The whole “adventure” over DMAA (1,3-Dimethylamylamine) is “a perfect example of a gaping loophole in the Dietary Supplement Health and Education Act (DSHEA) which needs to closed”, according to one academic.
Dr Pieter Cohen, assistant professor of medicine at Harvard University, was speaking to NutraIngredients-USA after publishing a research letter about the controversial stimulant in the Archives of Internal Medicine (click here ).
In the letter, he notes that since the publication of the much-maligned Ping et al paper in 1996, “more than a half dozen peer-reviewed reports have been unable to confirm” its conclusions - that DMAA is a naturally-occurring component in geranium.
‘You're producing a medication not a supplement’
But even if firms can prove that DMAA is in geranium, and that the DMAA in their products is a synthetically produced copy of a botanical constituent, it still shouldn't be allowed in supplements, argues Cohen.
“If you can find something in one varietal of a plant in microscopic amounts, then produce it [synthetically] at pharmaceutical levels, you're producing a medication not a supplement.
“In my mind, this DMAA adventure is a perfect example of a gaping loophole in DSHEA which needs to closed. That is, synthetically produced botanical ingredients should be not permitted to be sold as supplements [an argument made by the FDA in its draft guidance on new dietary ingredients]."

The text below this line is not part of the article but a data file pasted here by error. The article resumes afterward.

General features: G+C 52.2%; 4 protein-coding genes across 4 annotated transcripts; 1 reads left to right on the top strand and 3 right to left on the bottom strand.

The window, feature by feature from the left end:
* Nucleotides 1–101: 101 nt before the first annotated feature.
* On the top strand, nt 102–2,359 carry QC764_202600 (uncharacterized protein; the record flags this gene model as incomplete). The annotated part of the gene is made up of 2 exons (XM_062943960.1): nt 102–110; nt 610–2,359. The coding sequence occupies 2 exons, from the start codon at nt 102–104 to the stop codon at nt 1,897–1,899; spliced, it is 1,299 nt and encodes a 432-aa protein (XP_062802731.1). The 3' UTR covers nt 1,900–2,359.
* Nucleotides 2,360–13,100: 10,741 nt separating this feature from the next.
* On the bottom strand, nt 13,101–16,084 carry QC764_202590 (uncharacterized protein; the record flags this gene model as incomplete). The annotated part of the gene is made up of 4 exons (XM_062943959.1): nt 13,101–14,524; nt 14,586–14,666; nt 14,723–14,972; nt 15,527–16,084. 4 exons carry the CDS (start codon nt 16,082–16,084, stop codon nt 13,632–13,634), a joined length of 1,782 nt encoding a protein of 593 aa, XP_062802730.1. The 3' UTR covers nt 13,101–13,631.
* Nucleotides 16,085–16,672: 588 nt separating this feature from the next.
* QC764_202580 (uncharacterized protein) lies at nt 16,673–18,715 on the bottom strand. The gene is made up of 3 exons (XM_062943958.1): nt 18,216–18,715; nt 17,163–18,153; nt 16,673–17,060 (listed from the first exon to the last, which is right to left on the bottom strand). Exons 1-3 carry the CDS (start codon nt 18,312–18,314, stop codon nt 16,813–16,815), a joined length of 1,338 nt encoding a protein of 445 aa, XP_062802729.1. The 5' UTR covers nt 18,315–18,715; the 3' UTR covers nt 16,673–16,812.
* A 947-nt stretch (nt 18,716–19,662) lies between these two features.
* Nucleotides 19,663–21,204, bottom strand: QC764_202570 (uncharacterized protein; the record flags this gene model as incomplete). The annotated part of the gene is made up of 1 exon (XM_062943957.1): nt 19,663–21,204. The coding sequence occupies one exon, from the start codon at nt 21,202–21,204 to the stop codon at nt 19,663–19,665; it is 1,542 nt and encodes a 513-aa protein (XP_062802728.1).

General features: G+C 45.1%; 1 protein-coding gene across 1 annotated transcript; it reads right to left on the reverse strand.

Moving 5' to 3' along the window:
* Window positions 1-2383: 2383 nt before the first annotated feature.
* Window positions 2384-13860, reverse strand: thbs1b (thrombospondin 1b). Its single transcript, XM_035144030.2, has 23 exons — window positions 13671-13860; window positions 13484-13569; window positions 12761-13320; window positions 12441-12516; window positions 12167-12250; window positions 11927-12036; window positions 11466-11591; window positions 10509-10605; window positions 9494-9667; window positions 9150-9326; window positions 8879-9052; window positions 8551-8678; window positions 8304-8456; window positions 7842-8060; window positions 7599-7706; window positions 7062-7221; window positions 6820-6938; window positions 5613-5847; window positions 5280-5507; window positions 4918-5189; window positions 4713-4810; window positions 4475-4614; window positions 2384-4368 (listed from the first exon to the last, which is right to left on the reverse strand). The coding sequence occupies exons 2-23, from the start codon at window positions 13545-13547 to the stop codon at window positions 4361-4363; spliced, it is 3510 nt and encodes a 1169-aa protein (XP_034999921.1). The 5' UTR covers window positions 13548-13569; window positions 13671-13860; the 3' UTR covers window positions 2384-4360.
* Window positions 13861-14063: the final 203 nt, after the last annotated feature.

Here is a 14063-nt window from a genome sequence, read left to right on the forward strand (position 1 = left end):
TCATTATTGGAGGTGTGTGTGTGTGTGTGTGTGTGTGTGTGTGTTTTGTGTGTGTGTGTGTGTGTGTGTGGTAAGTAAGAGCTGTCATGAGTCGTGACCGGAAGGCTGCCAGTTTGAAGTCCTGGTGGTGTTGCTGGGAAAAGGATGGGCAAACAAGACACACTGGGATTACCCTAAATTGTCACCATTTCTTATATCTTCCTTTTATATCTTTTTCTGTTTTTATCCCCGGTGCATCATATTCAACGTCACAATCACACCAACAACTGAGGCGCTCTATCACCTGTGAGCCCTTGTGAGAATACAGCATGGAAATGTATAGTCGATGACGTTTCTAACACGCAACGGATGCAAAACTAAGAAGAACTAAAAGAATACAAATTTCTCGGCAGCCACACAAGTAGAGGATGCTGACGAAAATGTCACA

He added: “Industry advocates would probably agree with me that [this] would require Congress to close that loophole.
“It’s been an experiment - if synthetic botanicals are permitted, then would they be introduced responsibly? It appears to me that answer is no.”
Draft guidance on NDIs and synthetic botanical constituents
The FDA's view - that synthetic botanical constituents, even if they are chemically identical to their ‘natural’ counterparts, are not dietary ingredients - is one of the most controversial assertions in its 2011 draft guidance on NDIs.
Indeed, while the Council for Responsible Nutrition (CRN) believes a “constructive solution” might be found to several key sticking points in the guidance, it will not budge on the synthetic botanicals issue , CEO Steve Mister told us in February.
He said: “We are not going to give on the synthetics issue.”
Speaking to us after the guidance was first published, Wes Siegner, a director at Washington DC-based legal firm Hyman, Phelps & McNamara, said the FDA's stance on synthetic botanical constituents was "lacking in scientific and legal merit".
The American Herbal Products Association (AHPA) has also come out strongly on this issue, adding: “If DMAA exists in geranium through the plant's own synthesis processes, human-synthesized DMAA is also a lawful dietary ingredient."